Synergizing youth and academia and civil society organizations in Latin American to strengthen the anti-corruption agenda

7 March 2023 –

The UNCAC Coalition and members join a dialogue with academia, youth representatives and civil society to exchange knowledge and create synergies on anti-corruption.

In the 20 years since the signing of the UNCAC, a tried and tested approach to fighting corruption is uniting different groups in society and around the world to effectively serve as a barrier to corruption. In a recent UNODC hosted dialogue in Mexico City, the UNCAC Coalition was happy to join members of the UNCAC Coalition’s network and representatives from academia and youth representatives in producing recommendations ahead of COSP10. Despite being the first time working together, they shared common drive to promote and preserve citizen participation, for example, in high-level fora like the UNCAC Conference of the States Parties, the UNCAC implementation review mechanism, and the follow-up to the UNGASS political declaration. 20 years after the signing of the UNCAC, in the country of its signing, civil society organizations, academia and youth representatives raised their voice about how to better integrate them in the fight against corruption.

The dialogue “Regional and global efforts to advance the anti-corruption agenda: dialogue for Latin America,” was the first of three regional meetings organized by UNODC, which took place from February 23 to 24 in Mexico City.

The UNCAC Coalition’s regional coordinator for Latin America and the Caribbean, Iñaki Albisu Ardigo, was invited as a speaker to share initiatives including the Transparency Pledge, the Guide to Transparency and Participation in the UNCAC review mechanism, and the Access to Information campaign. Iñaki also shared some of the regional initiatives undertaken by the UNCAC Coalition in Latin America and the Caribbean.

Many of the invitees had participated in the previous UNCAC related events, including UNCAC Coalition members and affiliates Semillas para la Democracia, Fundeps, Transparencia Mexicana, Fundación Ciudadanía y Desarrollo, Mexicanos contra la Corrupción y la Impunidad, Fundación Construir, Fundar, and Chile Transparente, who had participated in UNODC led regional meetings in Cartagena and Quito.


The main outcome was recommendations on how civil society organizations, academia and youth can make a greater contribution to the implementation of UNCAC and the UNGASS political declaration, and how their participation can be supported and scaled up to achieve greater impact. These recommendations included thematic areas, action points and desired outcomes.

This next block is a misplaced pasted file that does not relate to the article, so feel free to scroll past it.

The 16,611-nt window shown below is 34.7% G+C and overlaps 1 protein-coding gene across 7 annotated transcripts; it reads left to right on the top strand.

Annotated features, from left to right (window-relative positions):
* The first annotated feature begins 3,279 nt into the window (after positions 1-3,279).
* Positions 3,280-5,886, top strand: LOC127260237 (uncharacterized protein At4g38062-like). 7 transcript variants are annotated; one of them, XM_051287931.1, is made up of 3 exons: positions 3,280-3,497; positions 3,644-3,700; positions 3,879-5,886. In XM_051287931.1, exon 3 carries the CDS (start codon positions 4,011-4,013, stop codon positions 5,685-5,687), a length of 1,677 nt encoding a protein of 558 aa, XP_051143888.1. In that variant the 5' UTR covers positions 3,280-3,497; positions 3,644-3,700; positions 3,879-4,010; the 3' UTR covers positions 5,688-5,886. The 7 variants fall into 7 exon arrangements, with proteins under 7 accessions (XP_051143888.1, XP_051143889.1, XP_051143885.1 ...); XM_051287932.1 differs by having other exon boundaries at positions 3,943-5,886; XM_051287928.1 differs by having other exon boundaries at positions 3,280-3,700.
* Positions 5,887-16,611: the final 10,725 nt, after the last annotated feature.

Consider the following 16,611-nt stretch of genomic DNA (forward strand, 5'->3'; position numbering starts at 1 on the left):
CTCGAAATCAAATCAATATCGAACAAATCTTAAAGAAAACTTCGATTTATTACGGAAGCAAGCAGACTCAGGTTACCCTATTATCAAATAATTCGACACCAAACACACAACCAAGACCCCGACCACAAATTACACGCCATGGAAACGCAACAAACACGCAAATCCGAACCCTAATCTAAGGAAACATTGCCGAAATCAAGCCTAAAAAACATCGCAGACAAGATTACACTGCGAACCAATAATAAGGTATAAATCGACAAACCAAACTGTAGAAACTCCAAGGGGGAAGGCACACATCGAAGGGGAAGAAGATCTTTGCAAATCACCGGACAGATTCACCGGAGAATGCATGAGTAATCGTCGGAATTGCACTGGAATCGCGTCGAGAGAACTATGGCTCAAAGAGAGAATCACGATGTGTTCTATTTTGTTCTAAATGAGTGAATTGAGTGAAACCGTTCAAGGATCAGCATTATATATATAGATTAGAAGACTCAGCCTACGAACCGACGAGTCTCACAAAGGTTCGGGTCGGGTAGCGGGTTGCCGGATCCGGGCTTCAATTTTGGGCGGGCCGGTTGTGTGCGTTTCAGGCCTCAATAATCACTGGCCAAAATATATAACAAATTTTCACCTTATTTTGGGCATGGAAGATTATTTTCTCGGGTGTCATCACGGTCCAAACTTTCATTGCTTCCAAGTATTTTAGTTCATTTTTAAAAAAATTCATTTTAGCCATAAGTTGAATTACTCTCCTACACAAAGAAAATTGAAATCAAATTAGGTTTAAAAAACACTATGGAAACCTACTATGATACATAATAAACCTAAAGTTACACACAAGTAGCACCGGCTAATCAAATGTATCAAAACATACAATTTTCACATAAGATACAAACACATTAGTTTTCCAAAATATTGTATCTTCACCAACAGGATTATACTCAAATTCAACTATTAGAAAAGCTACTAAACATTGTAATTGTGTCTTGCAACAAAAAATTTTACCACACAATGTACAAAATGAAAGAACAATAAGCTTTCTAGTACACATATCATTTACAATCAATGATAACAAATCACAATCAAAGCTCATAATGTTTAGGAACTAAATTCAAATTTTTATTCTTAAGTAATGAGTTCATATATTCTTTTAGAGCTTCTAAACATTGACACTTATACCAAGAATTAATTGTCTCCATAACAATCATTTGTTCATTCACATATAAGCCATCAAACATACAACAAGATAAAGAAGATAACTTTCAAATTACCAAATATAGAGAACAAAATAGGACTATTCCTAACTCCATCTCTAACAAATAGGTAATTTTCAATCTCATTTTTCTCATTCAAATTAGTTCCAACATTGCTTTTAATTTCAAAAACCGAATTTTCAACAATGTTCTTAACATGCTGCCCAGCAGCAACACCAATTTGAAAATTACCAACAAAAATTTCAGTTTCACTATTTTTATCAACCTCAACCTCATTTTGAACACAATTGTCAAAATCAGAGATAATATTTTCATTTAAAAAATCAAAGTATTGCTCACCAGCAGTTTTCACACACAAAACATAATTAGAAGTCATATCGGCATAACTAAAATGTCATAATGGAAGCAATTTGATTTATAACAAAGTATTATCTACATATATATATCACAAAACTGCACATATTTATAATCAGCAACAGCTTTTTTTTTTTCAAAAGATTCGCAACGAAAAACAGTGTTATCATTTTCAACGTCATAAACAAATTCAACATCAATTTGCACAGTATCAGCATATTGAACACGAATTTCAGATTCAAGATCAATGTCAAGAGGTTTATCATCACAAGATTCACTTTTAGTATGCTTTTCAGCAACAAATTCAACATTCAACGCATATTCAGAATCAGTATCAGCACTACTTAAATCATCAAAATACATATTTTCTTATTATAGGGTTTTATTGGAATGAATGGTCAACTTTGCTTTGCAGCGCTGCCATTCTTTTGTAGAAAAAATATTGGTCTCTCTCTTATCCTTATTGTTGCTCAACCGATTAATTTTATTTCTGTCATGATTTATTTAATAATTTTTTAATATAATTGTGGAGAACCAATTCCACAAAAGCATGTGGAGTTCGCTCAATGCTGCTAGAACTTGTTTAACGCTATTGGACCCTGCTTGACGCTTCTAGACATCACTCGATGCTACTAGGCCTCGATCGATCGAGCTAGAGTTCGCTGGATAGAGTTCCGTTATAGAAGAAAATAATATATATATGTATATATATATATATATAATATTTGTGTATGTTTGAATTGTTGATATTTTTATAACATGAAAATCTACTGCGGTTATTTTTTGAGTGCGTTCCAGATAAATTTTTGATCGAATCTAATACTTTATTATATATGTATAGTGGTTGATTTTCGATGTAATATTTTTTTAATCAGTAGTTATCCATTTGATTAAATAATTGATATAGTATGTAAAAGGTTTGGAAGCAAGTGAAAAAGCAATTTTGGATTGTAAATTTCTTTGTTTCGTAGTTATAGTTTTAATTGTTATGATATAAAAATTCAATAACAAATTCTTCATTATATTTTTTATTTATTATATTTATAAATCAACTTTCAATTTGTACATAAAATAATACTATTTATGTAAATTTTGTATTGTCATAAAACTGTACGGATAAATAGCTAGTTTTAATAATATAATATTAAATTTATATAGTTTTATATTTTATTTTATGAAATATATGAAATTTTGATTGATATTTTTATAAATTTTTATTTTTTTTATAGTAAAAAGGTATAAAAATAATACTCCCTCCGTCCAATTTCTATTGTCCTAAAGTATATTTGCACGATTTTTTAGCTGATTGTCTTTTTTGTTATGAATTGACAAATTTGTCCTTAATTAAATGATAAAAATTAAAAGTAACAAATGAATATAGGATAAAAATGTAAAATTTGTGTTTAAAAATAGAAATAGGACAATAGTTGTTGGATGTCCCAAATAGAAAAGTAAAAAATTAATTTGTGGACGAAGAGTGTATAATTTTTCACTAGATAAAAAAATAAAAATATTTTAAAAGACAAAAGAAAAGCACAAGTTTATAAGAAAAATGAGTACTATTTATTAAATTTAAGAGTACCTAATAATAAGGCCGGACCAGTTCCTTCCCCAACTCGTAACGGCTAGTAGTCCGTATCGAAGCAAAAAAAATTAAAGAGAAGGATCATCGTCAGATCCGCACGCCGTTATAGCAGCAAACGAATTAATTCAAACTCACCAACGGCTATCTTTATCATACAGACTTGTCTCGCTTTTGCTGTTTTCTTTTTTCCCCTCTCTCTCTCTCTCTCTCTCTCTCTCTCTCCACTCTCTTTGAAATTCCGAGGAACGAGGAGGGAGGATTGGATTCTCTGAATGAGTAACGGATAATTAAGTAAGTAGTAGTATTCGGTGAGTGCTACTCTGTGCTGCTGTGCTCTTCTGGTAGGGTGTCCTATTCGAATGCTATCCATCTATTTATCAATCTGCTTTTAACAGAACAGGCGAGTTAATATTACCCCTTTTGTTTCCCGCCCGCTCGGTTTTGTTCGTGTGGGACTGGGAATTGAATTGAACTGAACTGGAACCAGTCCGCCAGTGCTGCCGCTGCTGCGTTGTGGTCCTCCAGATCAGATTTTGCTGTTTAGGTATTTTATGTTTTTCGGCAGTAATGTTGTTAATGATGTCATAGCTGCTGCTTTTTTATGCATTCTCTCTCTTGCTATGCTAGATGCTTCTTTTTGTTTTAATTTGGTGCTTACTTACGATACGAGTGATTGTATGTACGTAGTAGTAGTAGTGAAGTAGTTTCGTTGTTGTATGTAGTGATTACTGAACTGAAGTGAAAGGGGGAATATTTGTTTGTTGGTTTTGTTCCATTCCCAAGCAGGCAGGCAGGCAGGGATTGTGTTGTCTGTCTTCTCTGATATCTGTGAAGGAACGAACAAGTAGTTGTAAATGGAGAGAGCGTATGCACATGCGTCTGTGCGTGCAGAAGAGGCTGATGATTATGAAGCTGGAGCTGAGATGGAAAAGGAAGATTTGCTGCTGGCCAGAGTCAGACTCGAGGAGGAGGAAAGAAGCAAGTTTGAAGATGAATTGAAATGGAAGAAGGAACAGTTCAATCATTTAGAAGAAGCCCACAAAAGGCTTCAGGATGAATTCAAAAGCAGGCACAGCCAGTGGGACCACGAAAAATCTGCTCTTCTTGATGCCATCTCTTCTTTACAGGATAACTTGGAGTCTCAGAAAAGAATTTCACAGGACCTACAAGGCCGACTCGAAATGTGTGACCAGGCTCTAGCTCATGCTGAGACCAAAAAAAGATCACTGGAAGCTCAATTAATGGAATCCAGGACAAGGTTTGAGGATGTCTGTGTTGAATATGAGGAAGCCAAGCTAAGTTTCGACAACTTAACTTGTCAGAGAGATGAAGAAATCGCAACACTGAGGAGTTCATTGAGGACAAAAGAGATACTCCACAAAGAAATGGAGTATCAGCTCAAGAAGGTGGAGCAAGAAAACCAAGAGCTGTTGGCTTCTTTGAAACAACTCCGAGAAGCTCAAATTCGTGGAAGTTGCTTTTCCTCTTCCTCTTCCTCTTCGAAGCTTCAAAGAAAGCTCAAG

In Latin America, civil society organizations developed recommendations based on five key thematic areas:

  • Proactive and passive transparency and access to knowledge,
  • Promotion of collective anticorruption actions,
  • Strengthening the capacity and guaranteeing the legitimacy of civil society organizations,
  • Protection of whistleblowers,
  • Electoral integrity as a pillar for democracy.

Next steps

Recommendations will be compiled and synthesized with other regions, in order to present a global set of recommendations.

In the opinion of Iñaki Albisu Ardigo and many of the UNCAC Coalition member organizations present, the overall process was promising; the recommendations were developed by participants accurately reflect the main concerns of civil society in a world where civic space is shrinking . The continuation of UNODC events held in Cartagena and Quito, and now Mexico City, are key to accurately integrating the pressing demands of civil society in regional and international agendas. The organizers and participants both agreed that more preparatory work should be done virtually, and both agreed that a virtual follow-up to the February meeting later in the year would allow more organizations to participate. Future events should aim to include as many civil society organizations in a hybrid capacity, while also allowing for the rich, creative spaces that in-person events create. Spaces for synergies between civil society organizations, academia, and youth representatives must exist, but should not aim to replace or eclipse spaces that each of these groups have forged in the past.

The UNCAC Coalition looks forward to seeing the global recommendations and continuing dialogue with our members and new partners in the region. It is critical to gauge the voice and the points of view of civil society organizations, academia and youth ahead of this year’s 10th Conference of the States Parties and after 20 years of the UNCAC’s signing.